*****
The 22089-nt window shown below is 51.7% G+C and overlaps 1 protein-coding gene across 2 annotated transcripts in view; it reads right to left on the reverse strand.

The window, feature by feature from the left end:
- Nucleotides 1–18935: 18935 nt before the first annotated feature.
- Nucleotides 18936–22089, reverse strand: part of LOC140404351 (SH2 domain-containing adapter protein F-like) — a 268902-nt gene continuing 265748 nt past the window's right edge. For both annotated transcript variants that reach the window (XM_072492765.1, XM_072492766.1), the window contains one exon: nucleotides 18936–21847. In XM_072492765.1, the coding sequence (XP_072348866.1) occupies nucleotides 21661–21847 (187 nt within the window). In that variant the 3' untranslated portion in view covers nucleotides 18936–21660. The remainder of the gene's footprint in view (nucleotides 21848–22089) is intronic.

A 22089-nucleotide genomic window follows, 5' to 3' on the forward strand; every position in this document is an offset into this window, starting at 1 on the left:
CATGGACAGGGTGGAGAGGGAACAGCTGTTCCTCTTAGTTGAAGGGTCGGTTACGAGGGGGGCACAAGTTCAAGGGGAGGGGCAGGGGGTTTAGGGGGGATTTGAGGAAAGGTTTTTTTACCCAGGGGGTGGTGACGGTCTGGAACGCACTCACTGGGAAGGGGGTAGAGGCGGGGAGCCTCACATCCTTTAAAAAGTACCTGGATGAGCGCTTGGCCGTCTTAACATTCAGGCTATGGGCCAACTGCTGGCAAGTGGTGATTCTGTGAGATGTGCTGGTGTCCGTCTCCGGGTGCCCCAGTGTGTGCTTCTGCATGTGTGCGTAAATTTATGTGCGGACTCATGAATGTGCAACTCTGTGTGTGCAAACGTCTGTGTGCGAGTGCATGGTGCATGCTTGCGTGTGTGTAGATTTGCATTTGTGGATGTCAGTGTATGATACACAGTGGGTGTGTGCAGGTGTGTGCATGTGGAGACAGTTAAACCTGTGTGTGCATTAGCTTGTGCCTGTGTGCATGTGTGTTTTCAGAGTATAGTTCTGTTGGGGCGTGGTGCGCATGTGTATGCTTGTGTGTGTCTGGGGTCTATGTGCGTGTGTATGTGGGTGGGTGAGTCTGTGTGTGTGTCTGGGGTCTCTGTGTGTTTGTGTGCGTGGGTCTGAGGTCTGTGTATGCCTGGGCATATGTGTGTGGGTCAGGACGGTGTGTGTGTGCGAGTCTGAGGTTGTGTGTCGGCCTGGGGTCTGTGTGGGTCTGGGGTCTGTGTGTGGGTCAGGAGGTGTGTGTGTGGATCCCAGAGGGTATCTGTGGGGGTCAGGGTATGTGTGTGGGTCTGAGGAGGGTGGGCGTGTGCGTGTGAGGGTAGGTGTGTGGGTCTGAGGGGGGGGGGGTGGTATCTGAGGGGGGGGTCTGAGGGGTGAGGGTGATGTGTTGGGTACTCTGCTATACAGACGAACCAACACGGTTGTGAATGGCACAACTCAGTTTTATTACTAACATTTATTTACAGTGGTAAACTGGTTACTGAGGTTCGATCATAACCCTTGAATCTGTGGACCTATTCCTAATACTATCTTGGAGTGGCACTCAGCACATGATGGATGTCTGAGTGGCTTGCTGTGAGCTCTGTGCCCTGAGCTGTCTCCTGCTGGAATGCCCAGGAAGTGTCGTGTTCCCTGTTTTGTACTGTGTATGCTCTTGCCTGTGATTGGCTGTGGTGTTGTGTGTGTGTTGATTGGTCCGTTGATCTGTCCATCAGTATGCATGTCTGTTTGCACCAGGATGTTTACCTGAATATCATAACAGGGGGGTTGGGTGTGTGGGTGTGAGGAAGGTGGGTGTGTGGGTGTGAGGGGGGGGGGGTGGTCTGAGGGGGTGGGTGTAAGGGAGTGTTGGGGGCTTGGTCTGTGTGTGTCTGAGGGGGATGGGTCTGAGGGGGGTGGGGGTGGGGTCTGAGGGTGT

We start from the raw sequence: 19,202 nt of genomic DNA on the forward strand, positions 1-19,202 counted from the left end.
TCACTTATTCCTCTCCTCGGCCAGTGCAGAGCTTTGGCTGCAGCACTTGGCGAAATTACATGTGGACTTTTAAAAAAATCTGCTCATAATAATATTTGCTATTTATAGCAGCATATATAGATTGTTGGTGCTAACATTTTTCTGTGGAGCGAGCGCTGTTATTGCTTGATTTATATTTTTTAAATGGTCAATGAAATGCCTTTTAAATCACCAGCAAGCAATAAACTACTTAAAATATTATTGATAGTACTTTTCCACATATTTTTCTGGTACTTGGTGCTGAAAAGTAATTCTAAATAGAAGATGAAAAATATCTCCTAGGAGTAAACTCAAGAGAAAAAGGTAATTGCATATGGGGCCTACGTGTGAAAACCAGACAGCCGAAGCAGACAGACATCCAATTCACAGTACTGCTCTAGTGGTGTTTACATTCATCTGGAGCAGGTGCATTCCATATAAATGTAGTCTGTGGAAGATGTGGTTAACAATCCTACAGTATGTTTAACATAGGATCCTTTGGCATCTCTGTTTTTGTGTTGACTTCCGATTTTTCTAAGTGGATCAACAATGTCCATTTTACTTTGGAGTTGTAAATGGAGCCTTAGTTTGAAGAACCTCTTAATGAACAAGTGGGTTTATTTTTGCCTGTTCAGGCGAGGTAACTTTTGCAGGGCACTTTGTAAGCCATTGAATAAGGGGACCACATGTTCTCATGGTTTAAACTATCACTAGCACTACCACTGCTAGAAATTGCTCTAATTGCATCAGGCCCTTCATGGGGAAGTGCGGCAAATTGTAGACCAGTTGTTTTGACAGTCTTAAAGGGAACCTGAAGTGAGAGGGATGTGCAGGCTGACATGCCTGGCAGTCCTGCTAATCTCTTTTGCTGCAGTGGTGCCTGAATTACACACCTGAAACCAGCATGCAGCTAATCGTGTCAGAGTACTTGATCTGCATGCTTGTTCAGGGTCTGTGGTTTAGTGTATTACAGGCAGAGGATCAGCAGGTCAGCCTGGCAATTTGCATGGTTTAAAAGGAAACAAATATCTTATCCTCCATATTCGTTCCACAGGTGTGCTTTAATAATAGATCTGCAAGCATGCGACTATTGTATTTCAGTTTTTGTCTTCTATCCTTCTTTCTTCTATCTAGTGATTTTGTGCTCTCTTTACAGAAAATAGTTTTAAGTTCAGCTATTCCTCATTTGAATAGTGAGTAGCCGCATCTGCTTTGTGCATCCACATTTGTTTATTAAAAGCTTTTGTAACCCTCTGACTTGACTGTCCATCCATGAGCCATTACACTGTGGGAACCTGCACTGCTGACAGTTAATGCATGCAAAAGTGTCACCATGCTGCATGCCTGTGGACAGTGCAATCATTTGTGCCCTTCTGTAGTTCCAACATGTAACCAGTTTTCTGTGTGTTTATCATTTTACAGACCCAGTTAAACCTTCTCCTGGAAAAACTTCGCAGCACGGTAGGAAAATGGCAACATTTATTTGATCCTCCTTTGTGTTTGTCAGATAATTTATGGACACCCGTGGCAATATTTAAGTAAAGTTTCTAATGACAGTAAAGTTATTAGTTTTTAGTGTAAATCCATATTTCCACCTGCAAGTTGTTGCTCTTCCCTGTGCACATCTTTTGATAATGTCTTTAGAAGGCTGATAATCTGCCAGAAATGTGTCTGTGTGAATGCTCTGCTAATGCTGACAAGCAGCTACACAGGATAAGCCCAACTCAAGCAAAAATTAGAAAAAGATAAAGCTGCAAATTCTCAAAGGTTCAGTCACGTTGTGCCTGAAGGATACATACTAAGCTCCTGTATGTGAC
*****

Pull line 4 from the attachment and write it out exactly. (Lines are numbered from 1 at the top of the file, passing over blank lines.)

- Nucleotides 18936–22089, reverse strand: part of LOC140404351 (SH2 domain-containing adapter protein F-like) — a 268902-nt gene continuing 265748 nt past the window's right edge. For both annotated transcript variants that reach the window (XM_072492765.1, XM_072492766.1), the window contains one exon: nucleotides 18936–21847. In XM_072492765.1, the coding sequence (XP_072348866.1) occupies nucleotides 21661–21847 (187 nt within the window). In that variant the 3' untranslated portion in view covers nucleotides 18936–21660. The remainder of the gene's footprint in view (nucleotides 21848–22089) is intronic.